Habitat for Humanity
Habitat for Humanity International is a global nonprofit housing organization that provides decent and affordable housing to those most in need. Driven by a vision of the world where everyone has a safe place to call home and housing poverty and homelessness are eliminated, Habitat believes that the home is a key catalyst in helping to permanently break the cycle of poverty, allowing families to become strong, stable, and independent.
In addition to building new houses, Habitat upgrades urban slums and informal settlements, and transforms empty spaces into safe homes. Other areas of focus include access to water, sanitation, hygiene training, and emergency response in countries experiencing disasters.
Its advocacy efforts focus on policy reform to remove systemic barriers preventing low-income and historically underserved populations from accessing adequate, affordable shelter. It spreads awareness about gender inequalities and provides training in financial inclusion, land rights and inheritance rights.
The Foundation's History
The concept of “partnership housing” was developed in 1968 by the residents of Koinonia Farm, an interracial farming community in Sumter County, Georgia. The concept centers on those in need working alongside volunteers to build their houses at zero profit. New homeowners pay affordable mortgages, and these payments, combined with no-interest loans and money from fundraising, are used to build more homes. On this concept, Habitat for Humanity was founded in 1976 by Millard and Linda Fuller.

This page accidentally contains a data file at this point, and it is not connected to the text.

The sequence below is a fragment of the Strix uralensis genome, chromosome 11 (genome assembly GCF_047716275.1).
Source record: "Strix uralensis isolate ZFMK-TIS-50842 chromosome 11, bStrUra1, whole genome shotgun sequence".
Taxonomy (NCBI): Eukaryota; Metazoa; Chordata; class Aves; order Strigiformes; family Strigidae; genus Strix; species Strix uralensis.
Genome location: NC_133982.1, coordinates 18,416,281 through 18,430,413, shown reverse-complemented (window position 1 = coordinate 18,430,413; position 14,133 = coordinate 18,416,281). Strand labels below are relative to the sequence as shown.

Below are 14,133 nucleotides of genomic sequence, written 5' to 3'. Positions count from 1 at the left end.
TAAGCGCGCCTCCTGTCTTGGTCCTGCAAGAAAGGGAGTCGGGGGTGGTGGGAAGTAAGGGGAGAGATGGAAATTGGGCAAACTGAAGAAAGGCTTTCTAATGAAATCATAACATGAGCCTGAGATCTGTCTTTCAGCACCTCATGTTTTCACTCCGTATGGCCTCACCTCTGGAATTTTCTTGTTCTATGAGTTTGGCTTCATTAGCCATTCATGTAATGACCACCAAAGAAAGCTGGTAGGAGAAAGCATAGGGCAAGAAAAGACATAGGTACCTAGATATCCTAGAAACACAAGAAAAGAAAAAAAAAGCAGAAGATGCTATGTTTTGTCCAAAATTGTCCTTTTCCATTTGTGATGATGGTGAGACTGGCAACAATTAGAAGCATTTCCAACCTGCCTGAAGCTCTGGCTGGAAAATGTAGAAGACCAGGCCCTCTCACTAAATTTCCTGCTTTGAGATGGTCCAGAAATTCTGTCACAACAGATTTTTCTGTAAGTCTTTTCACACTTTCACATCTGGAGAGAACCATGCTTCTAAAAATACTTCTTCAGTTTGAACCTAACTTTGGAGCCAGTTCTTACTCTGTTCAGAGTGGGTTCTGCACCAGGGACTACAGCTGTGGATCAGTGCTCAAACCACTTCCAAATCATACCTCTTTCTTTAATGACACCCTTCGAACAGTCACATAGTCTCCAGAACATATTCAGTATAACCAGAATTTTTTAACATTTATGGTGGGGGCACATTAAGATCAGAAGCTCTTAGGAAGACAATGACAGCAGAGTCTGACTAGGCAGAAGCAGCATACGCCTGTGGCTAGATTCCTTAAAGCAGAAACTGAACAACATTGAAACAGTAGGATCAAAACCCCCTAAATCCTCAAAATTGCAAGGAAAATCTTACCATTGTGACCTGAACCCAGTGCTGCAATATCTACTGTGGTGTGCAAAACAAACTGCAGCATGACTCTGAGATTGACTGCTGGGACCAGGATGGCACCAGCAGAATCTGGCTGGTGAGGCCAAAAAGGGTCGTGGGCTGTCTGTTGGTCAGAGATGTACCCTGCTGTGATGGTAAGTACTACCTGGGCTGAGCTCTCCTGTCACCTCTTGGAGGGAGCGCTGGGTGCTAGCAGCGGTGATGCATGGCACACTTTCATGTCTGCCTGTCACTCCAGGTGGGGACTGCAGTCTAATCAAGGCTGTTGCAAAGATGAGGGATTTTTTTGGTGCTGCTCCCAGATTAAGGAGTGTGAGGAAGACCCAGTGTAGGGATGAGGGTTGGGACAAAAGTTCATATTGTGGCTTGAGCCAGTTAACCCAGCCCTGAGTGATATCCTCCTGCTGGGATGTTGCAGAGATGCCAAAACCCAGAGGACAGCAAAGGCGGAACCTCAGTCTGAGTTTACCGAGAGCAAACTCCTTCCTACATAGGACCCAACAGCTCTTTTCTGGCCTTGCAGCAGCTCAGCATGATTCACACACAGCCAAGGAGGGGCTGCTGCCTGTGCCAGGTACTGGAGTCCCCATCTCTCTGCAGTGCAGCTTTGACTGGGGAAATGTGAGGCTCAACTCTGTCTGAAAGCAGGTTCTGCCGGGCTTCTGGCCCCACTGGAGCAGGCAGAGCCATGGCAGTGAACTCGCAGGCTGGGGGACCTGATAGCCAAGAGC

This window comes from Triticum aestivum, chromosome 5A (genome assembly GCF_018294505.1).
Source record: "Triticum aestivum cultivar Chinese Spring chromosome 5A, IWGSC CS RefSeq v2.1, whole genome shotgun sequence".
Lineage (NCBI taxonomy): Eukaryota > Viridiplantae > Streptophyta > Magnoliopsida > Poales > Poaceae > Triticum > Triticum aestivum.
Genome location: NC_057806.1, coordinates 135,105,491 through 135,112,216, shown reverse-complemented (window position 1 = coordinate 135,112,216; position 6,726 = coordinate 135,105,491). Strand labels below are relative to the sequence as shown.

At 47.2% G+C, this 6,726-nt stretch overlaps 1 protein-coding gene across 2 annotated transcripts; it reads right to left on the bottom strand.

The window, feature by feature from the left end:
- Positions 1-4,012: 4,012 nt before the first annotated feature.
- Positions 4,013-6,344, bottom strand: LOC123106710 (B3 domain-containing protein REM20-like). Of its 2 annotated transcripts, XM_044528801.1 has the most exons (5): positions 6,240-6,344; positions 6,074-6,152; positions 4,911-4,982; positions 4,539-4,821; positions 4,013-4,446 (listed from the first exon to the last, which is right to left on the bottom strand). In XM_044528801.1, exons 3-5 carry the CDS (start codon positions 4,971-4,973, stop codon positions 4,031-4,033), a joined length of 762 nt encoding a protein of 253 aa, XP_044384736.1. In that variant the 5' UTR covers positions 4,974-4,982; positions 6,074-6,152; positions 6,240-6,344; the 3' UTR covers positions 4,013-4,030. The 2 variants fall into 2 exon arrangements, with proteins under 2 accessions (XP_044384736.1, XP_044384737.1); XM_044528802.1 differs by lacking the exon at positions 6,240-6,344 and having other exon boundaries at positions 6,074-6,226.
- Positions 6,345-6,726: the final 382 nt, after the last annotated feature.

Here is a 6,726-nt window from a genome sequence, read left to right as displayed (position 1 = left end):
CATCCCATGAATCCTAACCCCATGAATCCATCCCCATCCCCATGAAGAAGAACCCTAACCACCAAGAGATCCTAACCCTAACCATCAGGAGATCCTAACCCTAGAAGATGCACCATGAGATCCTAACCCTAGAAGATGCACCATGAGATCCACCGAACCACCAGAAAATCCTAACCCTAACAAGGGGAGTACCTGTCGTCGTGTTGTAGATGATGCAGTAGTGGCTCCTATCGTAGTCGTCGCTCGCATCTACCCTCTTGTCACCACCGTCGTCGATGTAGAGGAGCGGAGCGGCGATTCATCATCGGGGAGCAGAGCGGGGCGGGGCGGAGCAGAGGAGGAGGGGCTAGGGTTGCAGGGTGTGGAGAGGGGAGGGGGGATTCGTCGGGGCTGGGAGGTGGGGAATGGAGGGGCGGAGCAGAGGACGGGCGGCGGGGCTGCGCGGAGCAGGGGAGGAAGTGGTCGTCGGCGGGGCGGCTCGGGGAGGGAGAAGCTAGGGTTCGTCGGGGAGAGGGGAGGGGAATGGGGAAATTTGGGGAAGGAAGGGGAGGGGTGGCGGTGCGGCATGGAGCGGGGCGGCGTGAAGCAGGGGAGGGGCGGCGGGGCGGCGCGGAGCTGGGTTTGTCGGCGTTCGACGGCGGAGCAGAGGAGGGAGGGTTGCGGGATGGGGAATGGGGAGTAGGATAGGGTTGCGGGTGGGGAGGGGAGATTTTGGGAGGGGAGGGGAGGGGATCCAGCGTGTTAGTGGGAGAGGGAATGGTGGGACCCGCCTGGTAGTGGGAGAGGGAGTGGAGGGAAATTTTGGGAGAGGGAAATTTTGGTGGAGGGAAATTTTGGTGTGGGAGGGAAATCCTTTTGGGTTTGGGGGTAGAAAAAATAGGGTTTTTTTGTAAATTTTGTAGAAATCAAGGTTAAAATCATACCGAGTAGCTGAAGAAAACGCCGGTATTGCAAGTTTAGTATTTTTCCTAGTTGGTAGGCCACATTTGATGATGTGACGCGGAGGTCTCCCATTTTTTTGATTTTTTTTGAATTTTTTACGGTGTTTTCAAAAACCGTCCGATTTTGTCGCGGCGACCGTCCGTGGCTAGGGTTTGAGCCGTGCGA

By 1981, the organization had already built 342 houses in 14 U.S and seven international locations, and by 2009 Habitat was ranked as the largest private homebuilder in the U.S.
Today Habitat is active across all 50 states in the United States and in more than 70 countries around the world. It has built more than 1.3 million homes and helped over 46 million people improve their living conditions.
In all countries, modest-sized houses are designed for the local setting and built with efficient methods and locally available materials, reducing costs and making maintenance easier.
Habitat’s Disaster Risk Reduction and Response program provides shelter, assistance, education and training. Its Pathways to Permanence response framework distinguishes between ‘provider’ roles with the donation of shelters and supplies alongside more sustainable ‘enabler’ roles which facilitate people as partners in their own reconstruction process.
The Neighborhood Revitalization program follows the guidelines of the customizable Quality of Life Framework, focusing first on understanding residents’ needs and subsequently empowering these residents to lead the projects they want to develop.
The WASH Program (Water, Sanitation, and Hygiene) aims to build water supply systems, create waste management systems and educate on basic hygiene.
The Aging in Place program helps older adults age independently at home and in communities of their choice, providing critical home repairs, modifications and community services.
Habitat ReStores accept donations and sell a wide inventory of high-quality merchandise to the public at a fraction of the retail price, while diverting reusable household items and building materials from area landfills. Sales of donated items fund Habitat for Humanity projects in the local community and around the world.